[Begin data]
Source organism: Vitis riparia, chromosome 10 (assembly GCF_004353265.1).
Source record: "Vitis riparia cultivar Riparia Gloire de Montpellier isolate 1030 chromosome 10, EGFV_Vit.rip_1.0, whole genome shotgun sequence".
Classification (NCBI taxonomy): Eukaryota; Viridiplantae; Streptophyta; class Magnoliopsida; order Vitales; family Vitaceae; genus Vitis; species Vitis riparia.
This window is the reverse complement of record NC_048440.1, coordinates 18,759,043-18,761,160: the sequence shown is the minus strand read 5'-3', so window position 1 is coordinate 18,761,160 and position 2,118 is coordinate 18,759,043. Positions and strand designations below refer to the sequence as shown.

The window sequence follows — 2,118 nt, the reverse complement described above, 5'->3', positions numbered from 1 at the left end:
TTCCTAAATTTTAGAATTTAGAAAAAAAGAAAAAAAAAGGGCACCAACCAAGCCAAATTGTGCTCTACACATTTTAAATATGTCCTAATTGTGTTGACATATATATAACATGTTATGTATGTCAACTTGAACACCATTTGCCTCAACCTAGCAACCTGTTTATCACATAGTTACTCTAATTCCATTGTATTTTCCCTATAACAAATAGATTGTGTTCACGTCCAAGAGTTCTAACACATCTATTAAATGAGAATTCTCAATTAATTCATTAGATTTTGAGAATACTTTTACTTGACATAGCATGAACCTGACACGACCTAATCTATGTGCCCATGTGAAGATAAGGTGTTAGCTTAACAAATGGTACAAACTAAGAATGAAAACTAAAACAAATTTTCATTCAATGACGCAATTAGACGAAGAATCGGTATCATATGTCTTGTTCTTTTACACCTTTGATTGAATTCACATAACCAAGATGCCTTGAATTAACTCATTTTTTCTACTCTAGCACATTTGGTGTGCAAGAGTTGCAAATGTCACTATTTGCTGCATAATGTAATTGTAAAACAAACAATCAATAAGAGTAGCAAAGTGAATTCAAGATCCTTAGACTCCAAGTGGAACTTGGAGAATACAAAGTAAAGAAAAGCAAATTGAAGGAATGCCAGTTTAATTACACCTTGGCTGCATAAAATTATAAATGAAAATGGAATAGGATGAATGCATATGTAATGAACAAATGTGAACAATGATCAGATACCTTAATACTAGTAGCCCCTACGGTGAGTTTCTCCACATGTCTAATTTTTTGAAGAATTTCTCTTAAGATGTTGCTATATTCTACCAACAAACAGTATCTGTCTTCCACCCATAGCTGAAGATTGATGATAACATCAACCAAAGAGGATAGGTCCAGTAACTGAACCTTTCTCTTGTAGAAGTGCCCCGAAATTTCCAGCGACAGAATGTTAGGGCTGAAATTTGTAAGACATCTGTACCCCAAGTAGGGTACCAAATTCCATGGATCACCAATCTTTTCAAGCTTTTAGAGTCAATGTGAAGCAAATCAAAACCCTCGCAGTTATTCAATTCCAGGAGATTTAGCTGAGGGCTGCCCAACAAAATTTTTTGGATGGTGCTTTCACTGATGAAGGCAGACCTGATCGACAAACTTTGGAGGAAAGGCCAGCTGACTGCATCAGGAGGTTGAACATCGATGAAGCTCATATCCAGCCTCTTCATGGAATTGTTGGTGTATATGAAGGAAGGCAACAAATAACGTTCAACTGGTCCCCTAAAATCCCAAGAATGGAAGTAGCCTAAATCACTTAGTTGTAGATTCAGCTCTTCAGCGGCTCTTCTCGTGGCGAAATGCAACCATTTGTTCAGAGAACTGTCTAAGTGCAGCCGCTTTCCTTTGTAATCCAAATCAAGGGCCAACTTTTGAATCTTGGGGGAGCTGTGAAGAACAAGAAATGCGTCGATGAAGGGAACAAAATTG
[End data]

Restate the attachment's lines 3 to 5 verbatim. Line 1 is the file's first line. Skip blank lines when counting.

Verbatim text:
Classification (NCBI taxonomy): Eukaryota; Viridiplantae; Streptophyta; class Magnoliopsida; order Vitales; family Vitaceae; genus Vitis; species Vitis riparia.
This window is the reverse complement of record NC_048440.1, coordinates 18,759,043-18,761,160: the sequence shown is the minus strand read 5'-3', so window position 1 is coordinate 18,761,160 and position 2,118 is coordinate 18,759,043. Positions and strand designations below refer to the sequence as shown.

The window sequence follows — 2,118 nt, the reverse complement described above, 5'->3', positions numbered from 1 at the left end: